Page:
Again, this isn’t my type of game, so the problems I have with it could be based on my preference in game genres, but there is enough here to keep me engaged for a little longer. I’ve read people complain that the randomization of items and areas in the world leads to “unfair” runs, but I don’t ascribe to that philosophy. It’s a survival game, so I don’t want to hear any excuses. “J.S.S.” as they say over on The Walking Dead.
I mentioned Stardew Valley earlier, and The Survivalists definitely has a Stardew Valley feel to it. As a shipwreck survivor whose raft crashed on an island, you wander around gathering supplies, crafting items, engaging a combat with animals and angry locals, and basically trying to set up a society from scratch.
The animation is a lush 16-bit style that is full of small details. Much like The Flame in the Flood, the game drops you into the environment and immediately inundates you with instructions, and button commands, and reminders.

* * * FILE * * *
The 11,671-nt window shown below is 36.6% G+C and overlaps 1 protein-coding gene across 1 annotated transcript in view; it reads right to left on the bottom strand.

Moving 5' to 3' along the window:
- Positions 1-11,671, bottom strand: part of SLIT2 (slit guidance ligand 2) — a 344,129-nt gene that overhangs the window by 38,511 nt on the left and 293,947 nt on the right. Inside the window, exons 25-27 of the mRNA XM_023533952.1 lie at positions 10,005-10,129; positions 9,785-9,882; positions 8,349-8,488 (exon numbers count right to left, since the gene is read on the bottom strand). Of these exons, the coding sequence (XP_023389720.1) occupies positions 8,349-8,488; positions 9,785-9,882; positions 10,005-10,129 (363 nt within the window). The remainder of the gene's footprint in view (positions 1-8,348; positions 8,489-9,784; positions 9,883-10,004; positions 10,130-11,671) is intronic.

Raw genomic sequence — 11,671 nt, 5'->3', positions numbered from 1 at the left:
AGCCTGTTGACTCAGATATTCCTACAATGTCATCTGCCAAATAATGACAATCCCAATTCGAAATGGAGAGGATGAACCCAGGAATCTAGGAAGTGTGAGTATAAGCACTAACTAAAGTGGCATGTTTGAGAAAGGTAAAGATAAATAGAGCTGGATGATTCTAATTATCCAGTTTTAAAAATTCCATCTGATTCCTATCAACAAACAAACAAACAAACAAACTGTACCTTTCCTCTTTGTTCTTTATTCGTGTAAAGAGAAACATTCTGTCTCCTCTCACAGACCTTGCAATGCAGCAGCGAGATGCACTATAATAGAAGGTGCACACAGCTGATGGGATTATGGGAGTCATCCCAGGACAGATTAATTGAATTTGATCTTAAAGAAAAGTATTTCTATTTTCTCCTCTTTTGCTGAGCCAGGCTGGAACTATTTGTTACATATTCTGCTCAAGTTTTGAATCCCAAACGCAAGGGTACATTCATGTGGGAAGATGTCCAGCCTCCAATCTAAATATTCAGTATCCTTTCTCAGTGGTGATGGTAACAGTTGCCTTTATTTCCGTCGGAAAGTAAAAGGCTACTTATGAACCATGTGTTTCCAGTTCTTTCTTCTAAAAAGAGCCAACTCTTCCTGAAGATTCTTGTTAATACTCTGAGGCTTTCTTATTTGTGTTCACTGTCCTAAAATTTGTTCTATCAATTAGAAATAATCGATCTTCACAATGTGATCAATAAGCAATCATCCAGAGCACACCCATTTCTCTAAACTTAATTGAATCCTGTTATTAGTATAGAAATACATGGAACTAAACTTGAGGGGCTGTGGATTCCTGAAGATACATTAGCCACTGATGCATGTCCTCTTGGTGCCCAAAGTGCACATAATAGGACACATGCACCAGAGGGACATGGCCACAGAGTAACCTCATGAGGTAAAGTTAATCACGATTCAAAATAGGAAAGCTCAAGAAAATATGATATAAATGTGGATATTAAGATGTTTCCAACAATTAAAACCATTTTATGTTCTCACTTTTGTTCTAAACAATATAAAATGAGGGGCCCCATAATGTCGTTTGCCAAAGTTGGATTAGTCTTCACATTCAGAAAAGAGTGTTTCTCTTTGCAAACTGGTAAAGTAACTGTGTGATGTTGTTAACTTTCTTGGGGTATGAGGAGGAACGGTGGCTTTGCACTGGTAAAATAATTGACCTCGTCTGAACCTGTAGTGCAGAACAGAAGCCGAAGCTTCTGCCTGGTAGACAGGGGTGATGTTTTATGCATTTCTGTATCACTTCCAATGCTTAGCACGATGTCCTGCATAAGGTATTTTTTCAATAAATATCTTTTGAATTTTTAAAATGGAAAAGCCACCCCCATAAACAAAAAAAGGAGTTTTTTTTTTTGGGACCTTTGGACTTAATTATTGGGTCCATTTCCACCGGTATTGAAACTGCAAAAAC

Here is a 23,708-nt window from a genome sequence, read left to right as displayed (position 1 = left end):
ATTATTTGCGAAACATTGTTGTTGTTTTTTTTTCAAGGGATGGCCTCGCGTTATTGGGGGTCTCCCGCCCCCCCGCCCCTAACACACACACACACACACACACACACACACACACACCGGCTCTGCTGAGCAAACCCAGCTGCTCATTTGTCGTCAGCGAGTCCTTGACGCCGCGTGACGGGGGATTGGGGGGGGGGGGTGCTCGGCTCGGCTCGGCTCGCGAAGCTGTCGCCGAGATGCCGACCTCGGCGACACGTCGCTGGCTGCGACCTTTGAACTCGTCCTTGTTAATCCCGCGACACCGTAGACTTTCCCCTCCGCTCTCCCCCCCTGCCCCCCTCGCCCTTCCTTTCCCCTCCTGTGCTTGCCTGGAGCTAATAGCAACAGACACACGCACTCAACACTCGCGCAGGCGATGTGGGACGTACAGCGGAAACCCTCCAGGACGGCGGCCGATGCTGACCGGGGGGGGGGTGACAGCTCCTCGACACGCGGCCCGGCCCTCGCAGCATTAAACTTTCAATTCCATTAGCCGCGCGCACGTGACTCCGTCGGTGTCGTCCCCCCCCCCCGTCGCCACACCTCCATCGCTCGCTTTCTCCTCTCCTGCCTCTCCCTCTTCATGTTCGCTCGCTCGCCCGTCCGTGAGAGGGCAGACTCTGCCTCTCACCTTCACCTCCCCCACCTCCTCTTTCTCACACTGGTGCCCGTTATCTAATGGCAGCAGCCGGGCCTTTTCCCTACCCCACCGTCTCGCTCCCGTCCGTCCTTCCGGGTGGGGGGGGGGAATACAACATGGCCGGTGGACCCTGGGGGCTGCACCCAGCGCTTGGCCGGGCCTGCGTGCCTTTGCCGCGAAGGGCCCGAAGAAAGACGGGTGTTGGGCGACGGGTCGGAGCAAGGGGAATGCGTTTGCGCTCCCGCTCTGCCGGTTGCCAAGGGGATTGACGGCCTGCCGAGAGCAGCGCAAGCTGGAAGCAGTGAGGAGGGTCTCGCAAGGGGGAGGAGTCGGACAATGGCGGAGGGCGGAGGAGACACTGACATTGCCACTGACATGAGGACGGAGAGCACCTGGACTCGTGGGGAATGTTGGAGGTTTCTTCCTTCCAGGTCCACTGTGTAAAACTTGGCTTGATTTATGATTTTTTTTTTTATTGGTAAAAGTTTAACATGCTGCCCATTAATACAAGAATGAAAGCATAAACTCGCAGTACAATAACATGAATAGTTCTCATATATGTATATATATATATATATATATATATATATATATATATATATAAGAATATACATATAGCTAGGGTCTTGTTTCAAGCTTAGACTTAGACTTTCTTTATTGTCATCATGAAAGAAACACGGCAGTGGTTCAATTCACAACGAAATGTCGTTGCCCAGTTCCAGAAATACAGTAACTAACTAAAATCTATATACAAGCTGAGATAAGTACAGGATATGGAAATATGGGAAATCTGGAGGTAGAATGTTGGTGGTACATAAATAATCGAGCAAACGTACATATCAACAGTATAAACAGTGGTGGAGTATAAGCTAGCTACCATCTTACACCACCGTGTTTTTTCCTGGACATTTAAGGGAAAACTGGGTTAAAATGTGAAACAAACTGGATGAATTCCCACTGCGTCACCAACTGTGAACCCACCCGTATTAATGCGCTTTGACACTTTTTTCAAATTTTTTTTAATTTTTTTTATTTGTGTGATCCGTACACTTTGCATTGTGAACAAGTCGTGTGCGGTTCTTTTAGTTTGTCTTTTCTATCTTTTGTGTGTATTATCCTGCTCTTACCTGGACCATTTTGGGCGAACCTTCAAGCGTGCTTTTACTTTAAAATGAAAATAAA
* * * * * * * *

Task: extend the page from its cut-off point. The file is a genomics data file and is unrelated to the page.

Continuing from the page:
You get a crash course in item gathering, crafting, and menu management. Since the menus are a bit more akin to Stardew Valley and Dragon Quest Builders I managed to get the hang of things a little faster playing this game.
Still, once I ventured out past the initial area I was quickly met with wild animals and angry natives looking to protect their precious resources and mysterious vaults.
As I said, this is the demo of The Survivalists, so I’m still leisurely going around my small, semi-secure part of the island, trying to teach my monkey friends some new tricks. In order to alleviate some of the tedious busy work these games often subject you to, they’ve devised a system where you can teach monkeys skills by show them yourself. Sort of a “monkey see, monkey do” idea.